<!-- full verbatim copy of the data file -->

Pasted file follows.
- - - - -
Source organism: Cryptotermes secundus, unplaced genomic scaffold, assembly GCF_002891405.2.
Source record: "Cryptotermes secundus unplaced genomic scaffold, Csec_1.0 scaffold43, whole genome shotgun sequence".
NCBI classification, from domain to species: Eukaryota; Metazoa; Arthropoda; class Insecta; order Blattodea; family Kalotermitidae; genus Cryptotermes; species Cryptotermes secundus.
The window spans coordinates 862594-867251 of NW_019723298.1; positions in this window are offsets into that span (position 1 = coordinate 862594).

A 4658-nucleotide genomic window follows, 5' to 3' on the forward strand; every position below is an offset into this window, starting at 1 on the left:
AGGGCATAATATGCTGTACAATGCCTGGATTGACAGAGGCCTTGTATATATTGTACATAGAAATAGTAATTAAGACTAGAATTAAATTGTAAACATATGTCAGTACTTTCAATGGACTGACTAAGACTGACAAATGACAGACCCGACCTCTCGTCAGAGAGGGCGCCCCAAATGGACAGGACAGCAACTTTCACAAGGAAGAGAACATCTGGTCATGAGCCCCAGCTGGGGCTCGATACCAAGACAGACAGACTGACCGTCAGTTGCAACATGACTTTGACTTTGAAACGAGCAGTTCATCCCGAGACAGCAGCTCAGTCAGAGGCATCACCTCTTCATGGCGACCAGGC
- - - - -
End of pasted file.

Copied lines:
Source organism: Cryptotermes secundus, unplaced genomic scaffold, assembly GCF_002891405.2.
Source record: "Cryptotermes secundus unplaced genomic scaffold, Csec_1.0 scaffold43, whole genome shotgun sequence".
NCBI classification, from domain to species: Eukaryota; Metazoa; Arthropoda; class Insecta; order Blattodea; family Kalotermitidae; genus Cryptotermes; species Cryptotermes secundus.
The window spans coordinates 862594-867251 of NW_019723298.1; positions in this window are offsets into that span (position 1 = coordinate 862594).

A 4658-nucleotide genomic window follows, 5' to 3' on the forward strand; every position below is an offset into this window, starting at 1 on the left:
AGGGCATAATATGCTGTACAATGCCTGGATTGACAGAGGCCTTGTATATATTGTACATAGAAATAGTAATTAAGACTAGAATTAAATTGTAAACATATGTCAGTACTTTCAATGGACTGACTAAGACTGACAAATGACAGACCCGACCTCTCGTCAGAGAGGGCGCCCCAAATGGACAGGACAGCAACTTTCACAAGGAAGAGAACATCTGGTCATGAGCCCCAGCTGGGGCTCGATACCAAGACAGACAGACTGACCGTCAGTTGCAACATGACTTTGACTTTGAAACGAGCAGTTCATCCCGAGACAGCAGCTCAGTCAGAGGCATCACCTCTTCATGGCGACCAGGC